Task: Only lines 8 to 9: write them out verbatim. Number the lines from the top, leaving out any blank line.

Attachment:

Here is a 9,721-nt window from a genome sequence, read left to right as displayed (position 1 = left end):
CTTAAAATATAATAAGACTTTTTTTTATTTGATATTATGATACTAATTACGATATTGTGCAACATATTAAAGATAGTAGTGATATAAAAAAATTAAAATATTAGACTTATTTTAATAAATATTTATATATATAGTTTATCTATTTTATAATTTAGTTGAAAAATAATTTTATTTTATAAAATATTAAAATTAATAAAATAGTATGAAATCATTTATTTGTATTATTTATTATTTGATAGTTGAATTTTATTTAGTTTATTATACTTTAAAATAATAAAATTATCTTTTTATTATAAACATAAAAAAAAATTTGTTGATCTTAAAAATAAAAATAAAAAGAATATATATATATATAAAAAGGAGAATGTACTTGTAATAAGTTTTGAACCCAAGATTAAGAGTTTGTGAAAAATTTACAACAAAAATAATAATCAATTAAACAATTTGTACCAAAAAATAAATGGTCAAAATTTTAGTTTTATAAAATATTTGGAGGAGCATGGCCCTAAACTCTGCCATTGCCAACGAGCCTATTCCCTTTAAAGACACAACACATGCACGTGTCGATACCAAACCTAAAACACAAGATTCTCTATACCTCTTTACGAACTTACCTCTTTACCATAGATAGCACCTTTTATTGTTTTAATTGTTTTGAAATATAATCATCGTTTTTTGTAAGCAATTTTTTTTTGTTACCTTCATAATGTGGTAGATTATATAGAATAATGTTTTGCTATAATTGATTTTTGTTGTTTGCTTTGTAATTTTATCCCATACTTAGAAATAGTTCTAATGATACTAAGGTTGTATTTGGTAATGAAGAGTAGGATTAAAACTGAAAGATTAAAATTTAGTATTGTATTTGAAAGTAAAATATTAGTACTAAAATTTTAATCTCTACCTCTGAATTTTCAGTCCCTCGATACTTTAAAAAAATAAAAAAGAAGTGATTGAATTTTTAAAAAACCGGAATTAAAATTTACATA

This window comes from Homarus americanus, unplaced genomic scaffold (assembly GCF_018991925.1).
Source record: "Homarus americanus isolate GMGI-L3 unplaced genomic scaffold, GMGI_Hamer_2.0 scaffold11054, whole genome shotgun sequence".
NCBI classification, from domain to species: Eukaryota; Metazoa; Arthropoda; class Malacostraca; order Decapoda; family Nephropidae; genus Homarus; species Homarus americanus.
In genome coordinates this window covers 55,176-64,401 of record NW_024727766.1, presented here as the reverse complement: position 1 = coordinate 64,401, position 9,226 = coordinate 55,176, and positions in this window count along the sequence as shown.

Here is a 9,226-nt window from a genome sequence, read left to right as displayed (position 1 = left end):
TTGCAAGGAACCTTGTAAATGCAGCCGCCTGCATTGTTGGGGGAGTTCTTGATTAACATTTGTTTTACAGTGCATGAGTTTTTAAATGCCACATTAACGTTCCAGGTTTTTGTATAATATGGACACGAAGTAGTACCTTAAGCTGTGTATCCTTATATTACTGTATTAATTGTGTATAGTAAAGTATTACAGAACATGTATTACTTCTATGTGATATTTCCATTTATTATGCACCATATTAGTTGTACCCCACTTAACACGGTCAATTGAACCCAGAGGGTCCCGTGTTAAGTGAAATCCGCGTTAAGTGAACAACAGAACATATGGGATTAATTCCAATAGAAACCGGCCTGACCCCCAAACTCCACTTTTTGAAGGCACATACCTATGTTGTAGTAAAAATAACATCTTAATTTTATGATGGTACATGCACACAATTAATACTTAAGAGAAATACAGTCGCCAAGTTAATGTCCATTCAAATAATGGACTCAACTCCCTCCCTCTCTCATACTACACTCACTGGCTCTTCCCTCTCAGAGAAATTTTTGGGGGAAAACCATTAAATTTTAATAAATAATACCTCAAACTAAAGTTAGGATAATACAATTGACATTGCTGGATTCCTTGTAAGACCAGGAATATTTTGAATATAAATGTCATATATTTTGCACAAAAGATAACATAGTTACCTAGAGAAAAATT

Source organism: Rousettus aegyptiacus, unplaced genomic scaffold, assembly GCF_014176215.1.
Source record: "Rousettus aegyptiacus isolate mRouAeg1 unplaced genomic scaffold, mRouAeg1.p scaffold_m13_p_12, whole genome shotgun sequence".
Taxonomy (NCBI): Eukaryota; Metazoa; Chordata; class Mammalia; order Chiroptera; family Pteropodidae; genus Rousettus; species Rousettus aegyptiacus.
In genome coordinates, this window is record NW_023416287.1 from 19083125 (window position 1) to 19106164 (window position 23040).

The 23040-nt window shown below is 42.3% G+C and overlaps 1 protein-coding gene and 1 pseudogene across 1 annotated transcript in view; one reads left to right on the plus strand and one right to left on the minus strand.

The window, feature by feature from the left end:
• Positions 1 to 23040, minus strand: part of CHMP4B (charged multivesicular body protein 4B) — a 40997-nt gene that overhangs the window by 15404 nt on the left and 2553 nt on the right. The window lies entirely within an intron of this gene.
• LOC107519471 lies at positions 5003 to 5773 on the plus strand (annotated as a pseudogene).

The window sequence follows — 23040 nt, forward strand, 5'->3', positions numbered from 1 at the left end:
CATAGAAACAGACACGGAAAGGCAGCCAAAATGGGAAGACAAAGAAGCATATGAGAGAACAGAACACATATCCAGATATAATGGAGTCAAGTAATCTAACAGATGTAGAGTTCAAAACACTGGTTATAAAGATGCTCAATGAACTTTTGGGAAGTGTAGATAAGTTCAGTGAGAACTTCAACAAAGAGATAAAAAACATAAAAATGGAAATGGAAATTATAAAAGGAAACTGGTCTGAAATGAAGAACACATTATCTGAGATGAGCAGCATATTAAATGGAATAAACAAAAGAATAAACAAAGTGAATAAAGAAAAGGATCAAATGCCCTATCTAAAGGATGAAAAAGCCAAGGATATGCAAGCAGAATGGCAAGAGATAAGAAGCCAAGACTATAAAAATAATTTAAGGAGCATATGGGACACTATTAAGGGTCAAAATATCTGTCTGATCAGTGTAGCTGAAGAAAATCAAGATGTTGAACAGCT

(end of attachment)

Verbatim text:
TTGCAAGGAACCTTGTAAATGCAGCCGCCTGCATTGTTGGGGGAGTTCTTGATTAACATTTGTTTTACAGTGCATGAGTTTTTAAATGCCACATTAACGTTCCAGGTTTTTGTATAATATGGACACGAAGTAGTACCTTAAGCTGTGTATCCTTATATTACTGTATTAATTGTGTATAGTAAAGTATTACAGAACATGTATTACTTCTATGTGATATTTCCATTTATTATGCACCATATTAGTTGTACCCCACTTAACACGGTCAATTGAACCCAGAGGGTCCCGTGTTAAGTGAAATCCGCGTTAAGTGAACAACAGAACATATGGGATTAATTCCAATAGAAACCGGCCTGACCCCCAAACTCCACTTTTTGAAGGCACATACCTATGTTGTAGTAAAAATAACATCTTAATTTTATGATGGTACATGCACACAATTAATACTTAAGAGAAATACAGTCGCCAAGTTAATGTCCATTCAAATAATGGACTCAACTCCCTCCCTCTCTCATACTACACTCACTGGCTCTTCCCTCTCAGAGAAATTTTTGGGGGAAAACCATTAAATTTTAATAAATAATACCTCAAACTAAAGTTAGGATAATACAATTGACATTGCTGGATTCCTTGTAAGACCAGGAATATTTTGAATATAAATGTCATATATTTTGCACAAAAGATAACATAGTTACCTAGAGAAAAATT

Source organism: Rousettus aegyptiacus, unplaced genomic scaffold, assembly GCF_014176215.1.